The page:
I’m always griping about “Wayward” Foods, but only when I'm feeling deprived. The truth is, I love the Wayfield. I go there at least once a week because it's at the end of my street and on most days it's easy to find parking. They're compact and clean and unpretentious. So what if they don’t have neat stuff like gorgonzola, fennel, soy creamer or practically anything organic? For sandwich bread, half-and-half, an emergency roll of cookie dough or a forgotten lemon, it's swell having a Wayfield Foods within walking distance.
I finally confessed my love for the Wayfield last night. Lacking the mental stamina for a trip to the Whole Foods singles scene or a suburban Publix, we dropped by after dinner to pick up some milk and cereal. I was singing Wayfield's praises right into the produce section where I spotted some "Georgia White Dirt" for sale. I’ve heard of old timers eating this stuff to settle an upset stomach. And I’ve seen it for sale at roadside boiled p-nut stands and such. It says right on the package “not for human consumption,” but it’s shelved right between the cane sugar, plantains, corn husks and yellow root. (I had to look it up. I think its another herbal remedy.) I bet you can't get that at Trader Joes.
All the young couples moving to the Southside bemoan the lack of good grocery stores. Its a neighborhood subject we always bring up, like the weather or the traffic. And its true. It seems like there are liquor stores and fried chicken chains and hot wing joints everywhere but very little access to fresh, nutritious foods. The people in the checkout line with me at the Kroger Citi-Center or Sav-a-Lot are buying boxed, canned and processed foods, so the fresh produce selection is always pretty weak. (By the way, Sav-a-Lot makes Wayfield look like freakin Dean & Deluca. Slashed cardboard boxes in the aisles serve as display racks, generic Oreos spilled out on the shelves, flies in the freezer.) And its not just the locals. I have some suburban relatives who don’t buy veggies unless they're processed and packaged and marketed to them with a name like “Simply Potatoes.”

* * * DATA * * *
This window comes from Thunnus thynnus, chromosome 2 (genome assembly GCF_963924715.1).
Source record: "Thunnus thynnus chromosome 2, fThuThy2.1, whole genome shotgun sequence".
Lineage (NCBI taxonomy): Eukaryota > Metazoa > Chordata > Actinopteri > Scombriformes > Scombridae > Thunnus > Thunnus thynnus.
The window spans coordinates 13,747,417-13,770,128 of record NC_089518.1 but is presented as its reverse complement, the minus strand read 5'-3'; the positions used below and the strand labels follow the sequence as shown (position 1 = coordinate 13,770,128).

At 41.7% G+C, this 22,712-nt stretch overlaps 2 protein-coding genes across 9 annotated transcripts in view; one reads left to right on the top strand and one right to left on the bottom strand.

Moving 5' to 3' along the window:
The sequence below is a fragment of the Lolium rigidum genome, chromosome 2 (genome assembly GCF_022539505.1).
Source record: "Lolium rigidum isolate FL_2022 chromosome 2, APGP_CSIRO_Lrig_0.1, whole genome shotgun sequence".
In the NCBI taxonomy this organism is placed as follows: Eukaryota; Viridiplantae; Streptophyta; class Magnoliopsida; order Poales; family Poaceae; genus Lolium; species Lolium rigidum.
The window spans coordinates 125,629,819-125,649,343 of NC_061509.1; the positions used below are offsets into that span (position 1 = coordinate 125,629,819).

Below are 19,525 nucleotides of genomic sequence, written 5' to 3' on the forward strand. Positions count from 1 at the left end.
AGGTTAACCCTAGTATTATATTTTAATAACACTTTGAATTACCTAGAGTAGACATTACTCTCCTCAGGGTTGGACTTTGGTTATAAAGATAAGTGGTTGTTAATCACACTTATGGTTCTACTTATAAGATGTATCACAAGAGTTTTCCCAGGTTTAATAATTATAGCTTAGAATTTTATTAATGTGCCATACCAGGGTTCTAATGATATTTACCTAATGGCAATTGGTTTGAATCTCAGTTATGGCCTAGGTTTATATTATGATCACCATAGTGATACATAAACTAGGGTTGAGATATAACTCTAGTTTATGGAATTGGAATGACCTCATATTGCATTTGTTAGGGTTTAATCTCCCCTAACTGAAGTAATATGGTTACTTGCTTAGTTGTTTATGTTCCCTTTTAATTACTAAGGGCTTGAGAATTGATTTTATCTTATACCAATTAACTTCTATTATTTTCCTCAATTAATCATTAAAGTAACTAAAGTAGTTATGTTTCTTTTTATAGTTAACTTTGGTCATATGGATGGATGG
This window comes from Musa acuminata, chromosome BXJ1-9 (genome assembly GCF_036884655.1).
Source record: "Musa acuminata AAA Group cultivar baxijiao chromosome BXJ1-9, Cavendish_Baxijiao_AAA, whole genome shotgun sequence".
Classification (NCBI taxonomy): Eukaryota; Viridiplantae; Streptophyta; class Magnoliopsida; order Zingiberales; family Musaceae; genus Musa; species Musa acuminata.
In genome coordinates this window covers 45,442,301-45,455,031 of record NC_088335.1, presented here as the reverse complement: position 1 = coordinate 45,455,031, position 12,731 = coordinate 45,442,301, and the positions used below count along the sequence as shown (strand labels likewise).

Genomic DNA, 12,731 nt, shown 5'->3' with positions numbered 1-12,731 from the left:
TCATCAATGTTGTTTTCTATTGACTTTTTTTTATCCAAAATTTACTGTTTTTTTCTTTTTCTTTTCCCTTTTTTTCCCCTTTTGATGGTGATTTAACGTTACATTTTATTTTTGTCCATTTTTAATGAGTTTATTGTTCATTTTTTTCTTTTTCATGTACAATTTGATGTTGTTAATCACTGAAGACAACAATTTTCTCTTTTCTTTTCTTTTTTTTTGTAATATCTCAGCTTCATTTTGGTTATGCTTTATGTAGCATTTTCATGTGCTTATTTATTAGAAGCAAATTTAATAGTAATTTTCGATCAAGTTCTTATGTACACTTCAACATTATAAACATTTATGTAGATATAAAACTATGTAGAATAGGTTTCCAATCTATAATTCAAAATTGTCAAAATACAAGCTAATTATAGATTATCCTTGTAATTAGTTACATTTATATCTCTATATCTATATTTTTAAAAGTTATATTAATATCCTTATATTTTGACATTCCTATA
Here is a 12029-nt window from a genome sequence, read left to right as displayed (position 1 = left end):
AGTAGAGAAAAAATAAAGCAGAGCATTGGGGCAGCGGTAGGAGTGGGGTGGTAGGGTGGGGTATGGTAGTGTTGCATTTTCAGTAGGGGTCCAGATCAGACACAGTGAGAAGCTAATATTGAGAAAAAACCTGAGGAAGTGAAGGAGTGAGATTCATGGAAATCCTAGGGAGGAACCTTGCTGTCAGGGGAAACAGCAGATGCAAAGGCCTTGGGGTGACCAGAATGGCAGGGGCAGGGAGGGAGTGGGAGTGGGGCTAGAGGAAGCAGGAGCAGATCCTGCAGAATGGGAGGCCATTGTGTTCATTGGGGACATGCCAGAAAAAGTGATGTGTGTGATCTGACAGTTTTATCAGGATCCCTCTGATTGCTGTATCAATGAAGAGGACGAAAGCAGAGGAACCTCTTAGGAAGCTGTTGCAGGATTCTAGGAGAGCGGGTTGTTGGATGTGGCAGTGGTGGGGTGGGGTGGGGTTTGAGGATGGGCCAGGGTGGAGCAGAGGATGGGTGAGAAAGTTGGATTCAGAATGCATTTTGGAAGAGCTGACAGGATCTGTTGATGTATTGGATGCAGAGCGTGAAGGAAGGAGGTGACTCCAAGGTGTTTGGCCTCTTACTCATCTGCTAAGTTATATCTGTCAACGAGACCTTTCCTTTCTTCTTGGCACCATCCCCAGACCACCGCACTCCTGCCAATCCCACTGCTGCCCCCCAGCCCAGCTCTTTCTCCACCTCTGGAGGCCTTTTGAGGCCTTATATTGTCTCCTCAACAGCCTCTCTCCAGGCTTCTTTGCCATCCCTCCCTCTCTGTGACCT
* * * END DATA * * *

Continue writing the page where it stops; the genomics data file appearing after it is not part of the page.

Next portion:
I guess I also love Wayfield because it bears a resemblance to the A&P and Winn Dixie of my youth in Stumptown. Cheese came in yellow and orange, rectangle or square. Even 15 years agao, you couldn't find rice cakes or pita bread and hummus. Your selection was limited to the name brand and the no-name brand and not much in between. But you could ride your bike there and back.